Getting hooked on the drug also extends past the glitz and glamour of Hollywood. Anyone can develop a hydrocodone addiction. While on the presidential campaign trail for her husband Sen. John McCain, Cindy McCain spoke to the nation about her former hydrocodone addiction involving Vicodin that started after two back surgeries.
Hydrocodone Treatment & Rehab Options
Hydrocodone treatment options vary from center to center throughout the country. Programs can be time-intensive or focused on a single aspect of recovery, ranging from local detox clinics or outpatient therapy to a full continuum of care at an accredited rehab facility. The kind of addiction treatment someone needs will depend entirely on a thorough evaluation from a medical professional. But regardless of the diagnosis, enrolling in a program that has progressive levels of care can be incredibly healing. Hydrocodone treatment at The Recovery Village is both comprehensive and evidence-based, including programs such as:
- Medical Detox
- Residential Care
- Partial Hospitalization
- Intensive Outpatient
- Outpatient Care
- Aftercare and Sober Housing
Our facilities are located across the country, in the states of Florida, Ohio, Colorado, Washington, and more. No matter where you are, you can find healing from hydrocodone addiction at one of The Recovery Village centers.
If you or a loved one is addicted to hydrocodone, participating in a full continuum of care gives you a solid foundation for long-term sobriety. However, If this isn’t the kind of program you’re interested in, other hydrocodone treatment and rehab options are available. View resources by state and levels of care in your area.
Paying for Hydrocodone Treatment
While getting the care you need is important for your long-term health, hydrocodone addiction treatment is also a significant financial commitment. Before choosing to attend The Recovery Village or any other facility, it’s important to evaluate your finances to determine what you can afford. Contacting your insurance company is another first step in this process to see how much rehab is covered under your policy. At The Recovery Village, we know that understanding insurance coverage can be confusing, and we don’t want anyone to have to turn down treatment because of financial issues. This process can be made simple by speaking with one of our intake coordinators free of charge. Each of our representatives is well-versed in the nuances of insurance policies and can discuss your personal financial situation with full confidentiality. The Recovery Village can make it easy for you or a loved one to get the care needed for hydrocodone addiction — call today to discover how paying for rehab might be less stressful than you think.
FAQs About Paying for Rehab
- Does insurance cover hydrocodone addiction treatment?
We believe recovery should be available to anyone in need of care, so we work directly with your insurance provider to find the best program for you. Many insurance policies will offer coverage options for drug rehab, and many insurance plans are accepted at The Recovery Village. We are more than happy to accept insurance to pay for hydrocodone addiction treatment, and our intake coordinators can help you determine what your insurance will and won’t cover. Speak to one of our representatives today to confirm the benefits your insurance offers for hydrocodone treatment.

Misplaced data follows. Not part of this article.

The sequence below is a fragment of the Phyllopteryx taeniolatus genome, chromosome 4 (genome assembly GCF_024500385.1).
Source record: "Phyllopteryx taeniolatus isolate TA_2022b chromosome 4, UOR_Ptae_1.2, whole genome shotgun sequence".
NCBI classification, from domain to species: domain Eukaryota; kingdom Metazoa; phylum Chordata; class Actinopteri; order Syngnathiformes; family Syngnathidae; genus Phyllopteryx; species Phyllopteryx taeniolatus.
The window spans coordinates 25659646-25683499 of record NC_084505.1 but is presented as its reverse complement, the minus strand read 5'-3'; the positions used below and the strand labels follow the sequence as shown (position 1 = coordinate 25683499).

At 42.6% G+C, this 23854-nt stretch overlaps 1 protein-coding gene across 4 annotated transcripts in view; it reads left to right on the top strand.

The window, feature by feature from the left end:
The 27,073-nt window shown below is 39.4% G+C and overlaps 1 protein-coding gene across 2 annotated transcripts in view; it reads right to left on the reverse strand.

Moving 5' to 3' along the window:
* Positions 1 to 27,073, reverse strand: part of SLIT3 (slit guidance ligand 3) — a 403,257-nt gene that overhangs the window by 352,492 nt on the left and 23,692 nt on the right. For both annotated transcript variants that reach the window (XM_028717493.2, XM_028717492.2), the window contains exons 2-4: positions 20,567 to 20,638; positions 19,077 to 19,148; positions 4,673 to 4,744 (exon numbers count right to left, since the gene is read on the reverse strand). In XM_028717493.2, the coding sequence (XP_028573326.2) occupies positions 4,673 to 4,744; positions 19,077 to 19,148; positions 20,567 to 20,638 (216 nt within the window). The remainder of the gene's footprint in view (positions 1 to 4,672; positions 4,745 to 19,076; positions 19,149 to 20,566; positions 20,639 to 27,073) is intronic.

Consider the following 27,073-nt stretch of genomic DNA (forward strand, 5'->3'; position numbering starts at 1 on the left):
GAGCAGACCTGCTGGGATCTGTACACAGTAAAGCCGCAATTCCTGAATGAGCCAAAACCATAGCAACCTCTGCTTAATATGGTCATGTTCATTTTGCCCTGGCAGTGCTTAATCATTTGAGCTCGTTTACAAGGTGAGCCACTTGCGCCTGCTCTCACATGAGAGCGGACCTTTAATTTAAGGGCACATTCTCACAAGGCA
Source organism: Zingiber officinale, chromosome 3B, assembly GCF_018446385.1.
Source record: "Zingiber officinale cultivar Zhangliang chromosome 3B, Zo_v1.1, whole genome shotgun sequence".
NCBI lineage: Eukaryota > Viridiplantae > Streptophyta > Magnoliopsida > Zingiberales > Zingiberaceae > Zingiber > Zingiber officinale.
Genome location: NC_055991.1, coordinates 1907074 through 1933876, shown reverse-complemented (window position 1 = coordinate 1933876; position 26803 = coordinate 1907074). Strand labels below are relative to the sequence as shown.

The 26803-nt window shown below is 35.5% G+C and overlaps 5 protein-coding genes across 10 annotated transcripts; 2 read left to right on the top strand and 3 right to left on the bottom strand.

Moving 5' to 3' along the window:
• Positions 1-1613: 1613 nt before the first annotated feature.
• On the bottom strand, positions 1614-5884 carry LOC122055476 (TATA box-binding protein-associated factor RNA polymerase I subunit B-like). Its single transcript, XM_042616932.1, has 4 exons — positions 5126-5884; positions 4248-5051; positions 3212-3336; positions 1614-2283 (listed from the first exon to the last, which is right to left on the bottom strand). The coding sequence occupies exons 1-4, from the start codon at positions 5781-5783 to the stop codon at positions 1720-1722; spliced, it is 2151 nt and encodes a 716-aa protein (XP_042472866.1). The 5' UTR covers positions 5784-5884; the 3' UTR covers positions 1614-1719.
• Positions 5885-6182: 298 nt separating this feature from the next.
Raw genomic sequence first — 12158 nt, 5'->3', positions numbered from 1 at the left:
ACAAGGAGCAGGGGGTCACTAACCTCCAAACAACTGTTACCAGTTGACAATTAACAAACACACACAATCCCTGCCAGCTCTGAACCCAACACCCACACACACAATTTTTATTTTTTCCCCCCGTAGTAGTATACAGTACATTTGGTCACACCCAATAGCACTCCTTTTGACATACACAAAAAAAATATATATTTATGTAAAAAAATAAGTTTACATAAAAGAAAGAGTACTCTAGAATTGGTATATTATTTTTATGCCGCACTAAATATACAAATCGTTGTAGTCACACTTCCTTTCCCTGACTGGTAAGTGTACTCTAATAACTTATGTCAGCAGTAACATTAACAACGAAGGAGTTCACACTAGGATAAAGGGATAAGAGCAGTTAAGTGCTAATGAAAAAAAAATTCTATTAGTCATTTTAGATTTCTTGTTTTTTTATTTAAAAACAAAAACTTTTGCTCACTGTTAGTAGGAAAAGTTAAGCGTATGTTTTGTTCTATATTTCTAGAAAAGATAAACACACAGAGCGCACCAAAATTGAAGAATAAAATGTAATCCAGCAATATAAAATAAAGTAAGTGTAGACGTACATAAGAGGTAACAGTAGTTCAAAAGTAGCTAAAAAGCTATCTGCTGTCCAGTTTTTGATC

If you’d rather not call an intake coordinator, you can verify your benefits online in just minutes.
- I don't have insurance, are there alternative payment options?
If your insurance does not cover the cost of rehab, or you do not have health insurance, most treatment centers accept private pay to cover the expense of hydrocodone addiction treatment. Please contact our admissions office for more information on the cost of addiction treatment and detailed payment plans.
To learn more about insurance coverage, paying for rehab and more, The Recovery Village has several helpful guides, including:
Is hydrocodone addictive? Yes, but the good news is there are many options available to treat hydrocodone addiction. Contact The Recovery Village to learn more about getting help and treatment for hydrocodone addiction.
- Pietrangelo, Ann. “Prescriptions for Hydrocodone Have Dropped Since DEA Classification Change.” Healthline, February 2016. Accessed March 12, 2019.
- Drug Enforcement Administration. “Hydrocodone.” Published in October 2018. Accessed March 2019.
- Medical Disclaimer
The Recovery Village aims to improve the quality of life for people struggling with a substance use or mental health disorder with fact-based content about the nature of behavioral health conditions, treatment options and their related outcomes. We publish material that is researched, cited, edited and reviewed by licensed medical professionals. The information we provide is not intended to be a substitute for professional medical advice, diagnosis or treatment. It should not be used in place of the advice of your physician or other qualified healthcare provider.